Figure 2
 
Computed tomography image analysis of the repaired orbital bone defects in the three groups. (A13) Black arrows show the implants filling the defects at week 4. At week 16, partial bony union was observed in the miR-31 group (B2), whereas the bony union was also observed but not well formed in the miR-Neg group (B1), and the bony union was clearly observed in the anti-miR group (B3). (C13) Coronal views (white arrows) showing different degrees of degradation of implants in the three groups at week 16.
Micro-CT Imaging
The microstructure of the newly formed bone was also evaluated in each group using micro-CT imaging. The majority of the orbital bone defects were filled with a substantial amount of newly formed bone tissue in the anti-miR group (Fig. 3A). In the sagittal view, a small amount of nondegraded and residual β-TCP material was distributed among the new bone. A small amount of new bone and a large amount of β-TCP material residue and honeycomb scaffold structure could also be found in the peripheral area of the repaired defect (Fig. 3A). The quantity of newly formed bone within the defects was determined using commercial software (GE Healthcare). The percentage of new bone volume relative to tissue volume (BV/TV) in the miR-Neg group (36.32% ± 5.40%) was significantly lower (P < 0.05) than that in the anti-miR group (41.82% ± 6.54%), but was markedly higher (P < 0.05) than that in the miR-31 group (20.50% ± 3.47%; Fig. 3B). Furthermore, the BMDs were 0.460 ± 0.053 g/cm3 in the miR-Neg group, 0.278 ± 0.046 g/cm3 in the miR-31 group, and 0.607 ± 0.042 g/cm3 in the anti-miR group (Fig. 3C), showing the same pattern as the BV/TV ratios. These findings suggest that miR-31 impairs the potential of BMSCs in promoting orbital bone repair.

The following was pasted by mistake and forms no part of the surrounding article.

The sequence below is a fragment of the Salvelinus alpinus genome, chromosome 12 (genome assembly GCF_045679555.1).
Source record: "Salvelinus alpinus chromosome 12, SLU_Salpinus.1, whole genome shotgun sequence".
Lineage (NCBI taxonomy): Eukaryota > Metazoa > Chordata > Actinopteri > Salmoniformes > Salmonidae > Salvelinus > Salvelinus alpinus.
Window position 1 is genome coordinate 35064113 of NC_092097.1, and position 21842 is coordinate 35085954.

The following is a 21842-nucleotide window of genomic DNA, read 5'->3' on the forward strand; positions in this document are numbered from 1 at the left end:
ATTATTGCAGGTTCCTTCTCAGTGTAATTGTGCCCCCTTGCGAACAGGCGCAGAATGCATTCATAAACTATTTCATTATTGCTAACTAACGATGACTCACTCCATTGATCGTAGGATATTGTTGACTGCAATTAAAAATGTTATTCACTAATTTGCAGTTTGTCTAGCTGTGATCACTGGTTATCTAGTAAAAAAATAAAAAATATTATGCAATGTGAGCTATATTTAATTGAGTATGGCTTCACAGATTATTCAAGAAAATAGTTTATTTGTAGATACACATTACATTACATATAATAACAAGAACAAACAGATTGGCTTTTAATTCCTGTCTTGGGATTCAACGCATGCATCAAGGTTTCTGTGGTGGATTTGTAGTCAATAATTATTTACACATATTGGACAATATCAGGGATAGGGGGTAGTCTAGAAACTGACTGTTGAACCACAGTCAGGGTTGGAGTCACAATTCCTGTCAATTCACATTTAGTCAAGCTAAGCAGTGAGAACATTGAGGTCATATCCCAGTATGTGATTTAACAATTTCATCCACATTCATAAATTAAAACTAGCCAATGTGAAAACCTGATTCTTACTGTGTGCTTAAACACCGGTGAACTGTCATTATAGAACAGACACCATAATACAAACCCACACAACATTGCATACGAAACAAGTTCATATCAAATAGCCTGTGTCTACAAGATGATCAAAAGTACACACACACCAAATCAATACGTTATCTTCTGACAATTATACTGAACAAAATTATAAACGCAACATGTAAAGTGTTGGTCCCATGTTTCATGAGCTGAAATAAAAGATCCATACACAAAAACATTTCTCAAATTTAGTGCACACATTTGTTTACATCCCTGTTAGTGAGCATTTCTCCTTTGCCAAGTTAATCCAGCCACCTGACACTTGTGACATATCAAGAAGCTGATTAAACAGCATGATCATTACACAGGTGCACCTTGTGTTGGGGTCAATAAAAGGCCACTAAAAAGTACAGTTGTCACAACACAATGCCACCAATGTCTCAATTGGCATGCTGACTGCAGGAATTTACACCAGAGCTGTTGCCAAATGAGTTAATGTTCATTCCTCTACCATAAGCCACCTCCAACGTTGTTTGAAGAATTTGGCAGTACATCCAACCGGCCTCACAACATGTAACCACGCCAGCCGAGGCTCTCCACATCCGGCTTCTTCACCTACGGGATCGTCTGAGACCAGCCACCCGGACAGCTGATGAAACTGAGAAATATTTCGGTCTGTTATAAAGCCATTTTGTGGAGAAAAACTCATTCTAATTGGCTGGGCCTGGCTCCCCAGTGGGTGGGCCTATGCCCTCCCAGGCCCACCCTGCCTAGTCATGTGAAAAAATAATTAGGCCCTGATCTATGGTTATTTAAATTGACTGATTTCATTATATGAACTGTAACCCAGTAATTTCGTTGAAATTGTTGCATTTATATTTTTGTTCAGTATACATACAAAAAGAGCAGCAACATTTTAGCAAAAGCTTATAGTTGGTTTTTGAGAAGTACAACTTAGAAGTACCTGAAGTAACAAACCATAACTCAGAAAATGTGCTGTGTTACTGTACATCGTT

Figure 3
 
Micro-computed tomography imaging. (A) The top and bottom panels represent the 3D images and sagittal view of harvested specimens in each group at week 16 postoperation. (B) The percentage of new BV/TV. (C) The bone mineral density. *P < 0.05.
Figure 3
 
Micro-computed tomography imaging. (A) The top and bottom panels represent the 3D images and sagittal view of harvested specimens in each group at week 16 postoperation. (B) The percentage of new BV/TV. (C) The bone mineral density. *P < 0.05.
Histological Examination
To confirm the findings described above, histological assessment of nondecalcified specimens was conducted using Van Gieson's picrofuchsin staining at 16 weeks after surgery. Calcified bone stains bright red, whereas β-TCP appears black under light microscopy. In the anti-miR group, the implant and the broken ends of the orbital wall were fixed by synostosis (Fig. 4A). In the miR-Neg and miR-31 groups, the defects were largely held by the β-TCP scaffold, with only a few red bone structures forming at the broken margin (Fig. 4A). Quantitative analysis using an image analysis software (Media Cybernetics, Inc.) was used to calculate the percentages of new bone area relative to total area, which were 19.45% ± 2.89% in the miR-Neg group, 10.34% ± 3.45% in the miR-31 group, and 38.4% ± 4.24% in the anti-miR group (Fig. 4B). The percentages of the residual β-TCP material area relative to total area were 28.43% ± 4.23% in the miR-Neg group, 38.7% ± 5.49% in the miR-31 group, and 19.54% ± 3.24% in the anti-miR group (Fig. 4C). Therefore, histological analysis further supported the micro-CT findings.